Loss Finding May One Day Save Physiques
ANTONIO (Feb. 12, 2010) Hey guys, remember the muscle shirts
we wore in our teens and 20s? After the age of 40 that meager part
of our wardrobes usually is obsolete. Yes, at the big 4-0 we begin
to lose muscle, and by age 80 up to a third of it may be gone. It's
an inevitable process of aging called sarcopenia.
does sarcopenia happen and can it be stopped? A study conducted
in mice with accelerated muscle loss at The University of Texas
Health Science Center at San Antonio provides this insight: Less
protection from antioxidants and more damage from oxidative stress
results in impairment to cells' energy centers, which slowly leads
to death of muscle cells.
directed by Holly Van Remmen, Ph.D., associate professor with the
university's Barshop Institute for Longevity and Aging Studies and
the Department of Cellular and Structural Biology, found that without
a certain antioxidant enzyme to balance the formation of harmful
reactive oxygen species (ROS), cellular energy centers called mitochondria
fail to work properly. The mitochondria even add to the spate of
ROS molecules and release factors leading to cell death.
impaired function of mitochondria also has a detrimental effect
on the way motor neurons 'talk' to the muscle to achieve muscle
contraction," Dr. Van Remmen said. "This interaction occurs
at a specialized synapse where the nerve and muscle come in close
contact." This key structure is called the neuromuscular junction,
and weaker muscles
C. Jang, Ph.D., a leading author in the study, investigated mice
that were genetically engineered to lack an antioxidant enzyme called
copper-zinc superoxide dismutase. He compared mitochondria from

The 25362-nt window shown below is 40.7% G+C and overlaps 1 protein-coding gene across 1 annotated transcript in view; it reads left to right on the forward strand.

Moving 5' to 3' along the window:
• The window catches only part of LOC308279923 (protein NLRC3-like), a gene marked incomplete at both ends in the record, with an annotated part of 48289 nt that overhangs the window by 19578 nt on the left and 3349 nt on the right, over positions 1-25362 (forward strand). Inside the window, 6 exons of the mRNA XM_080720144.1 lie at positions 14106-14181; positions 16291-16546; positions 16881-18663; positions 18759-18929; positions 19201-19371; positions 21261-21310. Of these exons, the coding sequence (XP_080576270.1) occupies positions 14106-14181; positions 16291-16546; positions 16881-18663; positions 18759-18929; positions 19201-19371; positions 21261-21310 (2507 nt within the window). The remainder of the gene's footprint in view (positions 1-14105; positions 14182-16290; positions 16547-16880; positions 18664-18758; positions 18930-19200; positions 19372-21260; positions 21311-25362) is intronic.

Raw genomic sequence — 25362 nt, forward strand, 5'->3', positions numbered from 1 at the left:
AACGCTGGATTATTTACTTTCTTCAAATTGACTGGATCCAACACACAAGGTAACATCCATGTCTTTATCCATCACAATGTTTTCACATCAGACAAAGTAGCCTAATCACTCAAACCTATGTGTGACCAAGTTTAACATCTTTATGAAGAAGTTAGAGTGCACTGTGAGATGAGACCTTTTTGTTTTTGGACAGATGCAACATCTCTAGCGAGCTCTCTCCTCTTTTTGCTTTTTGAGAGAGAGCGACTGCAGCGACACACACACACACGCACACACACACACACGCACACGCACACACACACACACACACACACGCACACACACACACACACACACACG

these mice and normal mice and found reduced function of the energy
centers in the enzyme-deficient mice. This contributed to more cell
death and muscle atrophy in the rodents. "As a result, their
muscles were a lot smaller and weaker," Dr. Van Remmen said.
gleaned about muscle loss can help scientists better understand
other neuromuscular diseases such as amyotrophic lateral sclerosis
(Lou Gehrig's disease). "Age-related muscle atrophy is a complex
process and involves multiple systems," Dr. Van Remmen said.
"There are, however, common mechanisms occurring in sarcopenia
and other neuromuscular diseases. By understanding the mechanisms
underlying age-related muscle atrophy and alterations at the neuromuscular
junction, we should be able to gain insight that will help us to
discover new therapeutic interventions."
a muscle-preserving therapy is one day developed, future generations
of young men will be able to keep their muscle shirts a bit longer.
A grant from the National Institute on Aging supported this project,
along with a Julie Martin Mid-Career Award in Aging Research to
Dr. Van Remmen from the American Federation for Aging Research.
Co-authors from the UT Health Science Center are Youngmok Jang,
Ph.D.; Michael Lustgarten, Ph.D.; Yuhong Liu; Florian Muller, Ph.D.;
Arunabh Bhattacharya, Ph.D.; Hanyu Liang, Ph.D.; Adam Salmon, Ph.D.;
and Arlan Richardson, Ph.D. Other co-authors are Susan Brooks, Ph.D.,
and Lisa Larkin, Ph.D., of The University of Michigan and Christopher
Hayworth, Ph.D., of The University of Texas at Austin. Drs. Van
Remmen and Richardson have joint appointments with the South Texas
Veterans Health Care System. This paper was published online by
The FASEB Journal on Dec. 29, 2009.
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